You should however make it clear that your method throws these two exceptions by including them in the method definition, e.g.

    public static String insertCharAt(String str, char ch, int index) throws NullPointerException, IndexOutOfBoundsException

    This way it will be obvious from reading the method definition that these exceptions can be thrown, and your comment will be unnecessary when we read the line above each exception-throwing statement and see the logic that causes it to be thrown.

    In general, if your comment is telling us nothing more than what the code already does, make your code as simple and readable as possible and delete the comment. At best it will add noise to the code file and at worst it will get out of sync with the code and become misleading.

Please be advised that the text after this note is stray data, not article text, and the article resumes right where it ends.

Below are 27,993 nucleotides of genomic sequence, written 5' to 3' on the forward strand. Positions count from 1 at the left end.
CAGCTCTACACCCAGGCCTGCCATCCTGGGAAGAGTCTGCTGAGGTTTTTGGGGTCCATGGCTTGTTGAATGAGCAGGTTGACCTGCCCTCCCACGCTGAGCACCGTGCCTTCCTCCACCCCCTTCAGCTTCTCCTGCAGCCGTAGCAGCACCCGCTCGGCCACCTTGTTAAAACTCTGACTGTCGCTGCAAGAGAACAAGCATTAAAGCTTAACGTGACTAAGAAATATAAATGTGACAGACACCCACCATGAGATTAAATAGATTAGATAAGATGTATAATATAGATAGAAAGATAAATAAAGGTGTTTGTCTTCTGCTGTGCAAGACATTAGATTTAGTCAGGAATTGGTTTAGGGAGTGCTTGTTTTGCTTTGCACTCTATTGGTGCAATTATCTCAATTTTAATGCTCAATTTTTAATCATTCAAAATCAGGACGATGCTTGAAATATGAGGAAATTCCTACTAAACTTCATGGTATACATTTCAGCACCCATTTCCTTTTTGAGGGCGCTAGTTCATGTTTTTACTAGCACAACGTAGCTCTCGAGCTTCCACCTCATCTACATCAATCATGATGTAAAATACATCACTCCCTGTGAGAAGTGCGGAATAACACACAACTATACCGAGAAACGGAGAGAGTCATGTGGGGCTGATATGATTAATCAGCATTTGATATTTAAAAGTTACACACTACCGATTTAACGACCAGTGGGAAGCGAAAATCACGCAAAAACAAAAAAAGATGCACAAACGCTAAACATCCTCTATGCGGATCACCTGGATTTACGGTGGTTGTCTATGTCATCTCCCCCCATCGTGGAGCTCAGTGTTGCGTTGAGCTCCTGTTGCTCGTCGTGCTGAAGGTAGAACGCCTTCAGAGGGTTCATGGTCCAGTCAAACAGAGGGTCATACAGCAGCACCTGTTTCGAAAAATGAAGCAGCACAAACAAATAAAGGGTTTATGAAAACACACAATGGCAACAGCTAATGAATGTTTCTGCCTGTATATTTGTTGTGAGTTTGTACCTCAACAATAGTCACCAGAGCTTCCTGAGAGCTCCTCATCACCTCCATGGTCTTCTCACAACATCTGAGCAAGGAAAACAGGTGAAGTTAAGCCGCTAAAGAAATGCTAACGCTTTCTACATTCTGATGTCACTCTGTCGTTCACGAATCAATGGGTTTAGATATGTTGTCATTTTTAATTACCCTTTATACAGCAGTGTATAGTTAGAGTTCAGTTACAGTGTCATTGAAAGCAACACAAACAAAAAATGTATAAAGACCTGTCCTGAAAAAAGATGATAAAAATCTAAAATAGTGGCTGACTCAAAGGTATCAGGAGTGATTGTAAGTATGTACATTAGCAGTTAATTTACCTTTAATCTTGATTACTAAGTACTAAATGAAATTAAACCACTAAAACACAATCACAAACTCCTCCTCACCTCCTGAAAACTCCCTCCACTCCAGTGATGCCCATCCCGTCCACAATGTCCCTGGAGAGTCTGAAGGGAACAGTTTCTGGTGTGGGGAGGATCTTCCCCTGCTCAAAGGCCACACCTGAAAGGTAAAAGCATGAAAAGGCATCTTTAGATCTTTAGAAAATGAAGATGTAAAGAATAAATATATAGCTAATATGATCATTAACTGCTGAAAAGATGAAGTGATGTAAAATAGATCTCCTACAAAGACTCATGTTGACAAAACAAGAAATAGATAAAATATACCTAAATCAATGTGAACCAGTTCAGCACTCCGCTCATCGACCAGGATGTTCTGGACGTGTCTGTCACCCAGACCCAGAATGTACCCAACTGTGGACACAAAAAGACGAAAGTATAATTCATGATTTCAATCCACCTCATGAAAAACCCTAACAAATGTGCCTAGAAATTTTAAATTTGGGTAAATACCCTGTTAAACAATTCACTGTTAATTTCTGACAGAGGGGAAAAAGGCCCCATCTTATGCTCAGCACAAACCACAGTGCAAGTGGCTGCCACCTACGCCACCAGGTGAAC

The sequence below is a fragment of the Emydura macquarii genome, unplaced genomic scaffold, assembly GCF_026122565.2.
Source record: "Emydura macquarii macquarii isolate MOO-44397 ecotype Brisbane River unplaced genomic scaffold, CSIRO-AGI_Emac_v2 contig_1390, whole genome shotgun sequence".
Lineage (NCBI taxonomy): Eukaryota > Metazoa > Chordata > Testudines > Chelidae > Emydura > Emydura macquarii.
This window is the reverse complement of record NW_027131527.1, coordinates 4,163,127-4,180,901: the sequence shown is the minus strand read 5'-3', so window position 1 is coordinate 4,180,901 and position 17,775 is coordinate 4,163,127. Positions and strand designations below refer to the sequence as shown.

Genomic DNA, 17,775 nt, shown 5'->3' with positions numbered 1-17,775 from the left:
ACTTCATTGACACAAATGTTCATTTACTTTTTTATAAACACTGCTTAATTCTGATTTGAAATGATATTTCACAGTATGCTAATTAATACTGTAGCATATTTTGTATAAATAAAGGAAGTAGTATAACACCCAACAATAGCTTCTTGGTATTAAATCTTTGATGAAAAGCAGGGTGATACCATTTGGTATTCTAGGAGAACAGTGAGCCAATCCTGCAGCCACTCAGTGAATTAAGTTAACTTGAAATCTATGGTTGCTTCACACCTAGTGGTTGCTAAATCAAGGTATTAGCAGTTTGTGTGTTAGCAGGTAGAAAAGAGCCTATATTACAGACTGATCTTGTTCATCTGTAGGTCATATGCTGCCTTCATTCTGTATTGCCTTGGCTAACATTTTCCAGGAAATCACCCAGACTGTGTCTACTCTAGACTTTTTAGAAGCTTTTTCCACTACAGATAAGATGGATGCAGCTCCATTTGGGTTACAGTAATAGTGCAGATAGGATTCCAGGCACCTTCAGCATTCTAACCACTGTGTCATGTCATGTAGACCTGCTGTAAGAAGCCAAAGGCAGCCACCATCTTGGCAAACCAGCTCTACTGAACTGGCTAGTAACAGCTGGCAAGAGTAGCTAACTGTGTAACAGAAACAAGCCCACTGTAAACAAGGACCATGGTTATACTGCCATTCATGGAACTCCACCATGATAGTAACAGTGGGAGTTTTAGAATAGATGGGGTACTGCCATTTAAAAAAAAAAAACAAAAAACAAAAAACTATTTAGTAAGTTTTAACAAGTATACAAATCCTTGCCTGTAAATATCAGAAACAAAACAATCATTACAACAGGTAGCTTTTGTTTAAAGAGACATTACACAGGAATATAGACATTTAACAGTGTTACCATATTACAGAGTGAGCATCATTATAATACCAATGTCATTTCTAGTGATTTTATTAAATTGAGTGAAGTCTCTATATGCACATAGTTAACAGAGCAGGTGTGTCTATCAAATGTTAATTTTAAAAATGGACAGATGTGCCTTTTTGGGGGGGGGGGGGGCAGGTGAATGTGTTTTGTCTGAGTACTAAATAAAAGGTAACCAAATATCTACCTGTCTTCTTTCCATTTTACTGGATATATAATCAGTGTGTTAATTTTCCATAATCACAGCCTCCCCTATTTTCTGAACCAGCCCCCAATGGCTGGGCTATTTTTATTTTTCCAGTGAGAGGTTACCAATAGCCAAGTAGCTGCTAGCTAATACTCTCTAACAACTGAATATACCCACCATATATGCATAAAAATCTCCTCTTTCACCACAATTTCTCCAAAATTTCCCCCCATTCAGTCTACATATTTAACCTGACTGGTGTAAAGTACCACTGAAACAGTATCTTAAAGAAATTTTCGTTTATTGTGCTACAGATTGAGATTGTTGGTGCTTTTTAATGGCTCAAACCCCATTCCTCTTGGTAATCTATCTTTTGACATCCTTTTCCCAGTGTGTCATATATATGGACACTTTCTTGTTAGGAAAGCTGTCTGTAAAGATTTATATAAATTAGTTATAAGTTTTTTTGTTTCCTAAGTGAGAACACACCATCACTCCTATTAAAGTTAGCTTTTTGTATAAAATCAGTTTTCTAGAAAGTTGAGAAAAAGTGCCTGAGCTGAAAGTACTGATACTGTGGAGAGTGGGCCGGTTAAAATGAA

2. In this example, presumably prefer to use a checked exception so that the method calling insertCharAt and can catch these exceptions and handle them in some way. See also https://stackoverflow.com/questions/27578/when-to-choose-checked-and-unchecked-exceptions

  3. This depends what you mean by more reliable. Do you mean robust in regards error cases?

  4. This also depends on what you mean by more scalable. What do you mean?

  5. This method is very simple and there isn't a great deal of room for performance improvement that I can see.


  6. This method is thread safe as it does not modify any parameters passed to it (and strings are immutable anyway) and does not modify any class-local variables. Even if you had assigned the return value to a temporary variable before returning it, it would not be shared between threads as method level variables belong to each thread's stack.